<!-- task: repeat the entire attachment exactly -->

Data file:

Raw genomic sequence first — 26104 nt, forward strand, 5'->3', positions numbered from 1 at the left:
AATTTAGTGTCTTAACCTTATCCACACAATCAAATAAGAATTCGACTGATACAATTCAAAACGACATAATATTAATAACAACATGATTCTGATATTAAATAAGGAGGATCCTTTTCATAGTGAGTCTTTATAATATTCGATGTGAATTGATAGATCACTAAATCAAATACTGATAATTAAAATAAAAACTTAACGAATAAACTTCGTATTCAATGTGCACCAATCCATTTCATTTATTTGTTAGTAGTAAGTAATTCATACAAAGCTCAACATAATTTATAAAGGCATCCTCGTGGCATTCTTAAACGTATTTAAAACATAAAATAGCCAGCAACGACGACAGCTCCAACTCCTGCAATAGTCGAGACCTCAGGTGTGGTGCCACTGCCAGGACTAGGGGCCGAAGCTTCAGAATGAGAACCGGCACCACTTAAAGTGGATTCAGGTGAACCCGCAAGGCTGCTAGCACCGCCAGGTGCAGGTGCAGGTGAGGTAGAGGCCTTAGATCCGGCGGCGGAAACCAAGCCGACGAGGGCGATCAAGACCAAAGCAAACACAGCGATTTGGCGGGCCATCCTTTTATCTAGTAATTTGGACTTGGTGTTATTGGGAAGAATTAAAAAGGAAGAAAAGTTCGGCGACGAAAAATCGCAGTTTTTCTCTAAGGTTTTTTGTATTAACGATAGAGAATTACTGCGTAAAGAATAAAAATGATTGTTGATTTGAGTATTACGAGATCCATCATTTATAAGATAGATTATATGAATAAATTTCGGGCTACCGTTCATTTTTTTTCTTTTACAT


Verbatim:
Raw genomic sequence first — 26104 nt, forward strand, 5'->3', positions numbered from 1 at the left:
AATTTAGTGTCTTAACCTTATCCACACAATCAAATAAGAATTCGACTGATACAATTCAAAACGACATAATATTAATAACAACATGATTCTGATATTAAATAAGGAGGATCCTTTTCATAGTGAGTCTTTATAATATTCGATGTGAATTGATAGATCACTAAATCAAATACTGATAATTAAAATAAAAACTTAACGAATAAACTTCGTATTCAATGTGCACCAATCCATTTCATTTATTTGTTAGTAGTAAGTAATTCATACAAAGCTCAACATAATTTATAAAGGCATCCTCGTGGCATTCTTAAACGTATTTAAAACATAAAATAGCCAGCAACGACGACAGCTCCAACTCCTGCAATAGTCGAGACCTCAGGTGTGGTGCCACTGCCAGGACTAGGGGCCGAAGCTTCAGAATGAGAACCGGCACCACTTAAAGTGGATTCAGGTGAACCCGCAAGGCTGCTAGCACCGCCAGGTGCAGGTGCAGGTGAGGTAGAGGCCTTAGATCCGGCGGCGGAAACCAAGCCGACGAGGGCGATCAAGACCAAAGCAAACACAGCGATTTGGCGGGCCATCCTTTTATCTAGTAATTTGGACTTGGTGTTATTGGGAAGAATTAAAAAGGAAGAAAAGTTCGGCGACGAAAAATCGCAGTTTTTCTCTAAGGTTTTTTGTATTAACGATAGAGAATTACTGCGTAAAGAATAAAAATGATTGTTGATTTGAGTATTACGAGATCCATCATTTATAAGATAGATTATATGAATAAATTTCGGGCTACCGTTCATTTTTTTTCTTTTACAT